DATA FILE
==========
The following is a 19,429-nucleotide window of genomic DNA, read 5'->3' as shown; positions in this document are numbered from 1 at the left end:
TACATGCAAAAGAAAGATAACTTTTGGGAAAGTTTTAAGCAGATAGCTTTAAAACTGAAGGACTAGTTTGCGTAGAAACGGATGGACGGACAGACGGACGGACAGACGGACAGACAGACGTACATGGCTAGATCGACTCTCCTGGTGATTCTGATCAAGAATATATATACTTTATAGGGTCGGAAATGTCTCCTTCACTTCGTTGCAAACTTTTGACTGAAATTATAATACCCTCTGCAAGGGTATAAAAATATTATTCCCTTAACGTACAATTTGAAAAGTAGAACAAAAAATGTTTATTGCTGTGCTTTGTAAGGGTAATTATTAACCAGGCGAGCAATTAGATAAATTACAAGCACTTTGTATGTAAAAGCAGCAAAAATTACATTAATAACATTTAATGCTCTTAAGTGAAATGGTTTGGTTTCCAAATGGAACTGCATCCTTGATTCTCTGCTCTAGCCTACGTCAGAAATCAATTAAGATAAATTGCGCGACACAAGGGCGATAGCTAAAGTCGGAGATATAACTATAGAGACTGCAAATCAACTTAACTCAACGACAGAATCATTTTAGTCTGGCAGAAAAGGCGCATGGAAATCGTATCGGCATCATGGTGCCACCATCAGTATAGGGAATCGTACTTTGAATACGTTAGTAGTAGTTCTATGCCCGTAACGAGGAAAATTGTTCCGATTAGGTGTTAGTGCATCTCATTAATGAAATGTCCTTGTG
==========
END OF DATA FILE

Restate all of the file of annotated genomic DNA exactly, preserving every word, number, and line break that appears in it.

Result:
The following is a 19,429-nucleotide window of genomic DNA, read 5'->3' as shown; positions in this document are numbered from 1 at the left end:
TACATGCAAAAGAAAGATAACTTTTGGGAAAGTTTTAAGCAGATAGCTTTAAAACTGAAGGACTAGTTTGCGTAGAAACGGATGGACGGACAGACGGACGGACAGACGGACAGACAGACGTACATGGCTAGATCGACTCTCCTGGTGATTCTGATCAAGAATATATATACTTTATAGGGTCGGAAATGTCTCCTTCACTTCGTTGCAAACTTTTGACTGAAATTATAATACCCTCTGCAAGGGTATAAAAATATTATTCCCTTAACGTACAATTTGAAAAGTAGAACAAAAAATGTTTATTGCTGTGCTTTGTAAGGGTAATTATTAACCAGGCGAGCAATTAGATAAATTACAAGCACTTTGTATGTAAAAGCAGCAAAAATTACATTAATAACATTTAATGCTCTTAAGTGAAATGGTTTGGTTTCCAAATGGAACTGCATCCTTGATTCTCTGCTCTAGCCTACGTCAGAAATCAATTAAGATAAATTGCGCGACACAAGGGCGATAGCTAAAGTCGGAGATATAACTATAGAGACTGCAAATCAACTTAACTCAACGACAGAATCATTTTAGTCTGGCAGAAAAGGCGCATGGAAATCGTATCGGCATCATGGTGCCACCATCAGTATAGGGAATCGTACTTTGAATACGTTAGTAGTAGTTCTATGCCCGTAACGAGGAAAATTGTTCCGATTAGGTGTTAGTGCATCTCATTAATGAAATGTCCTTGTG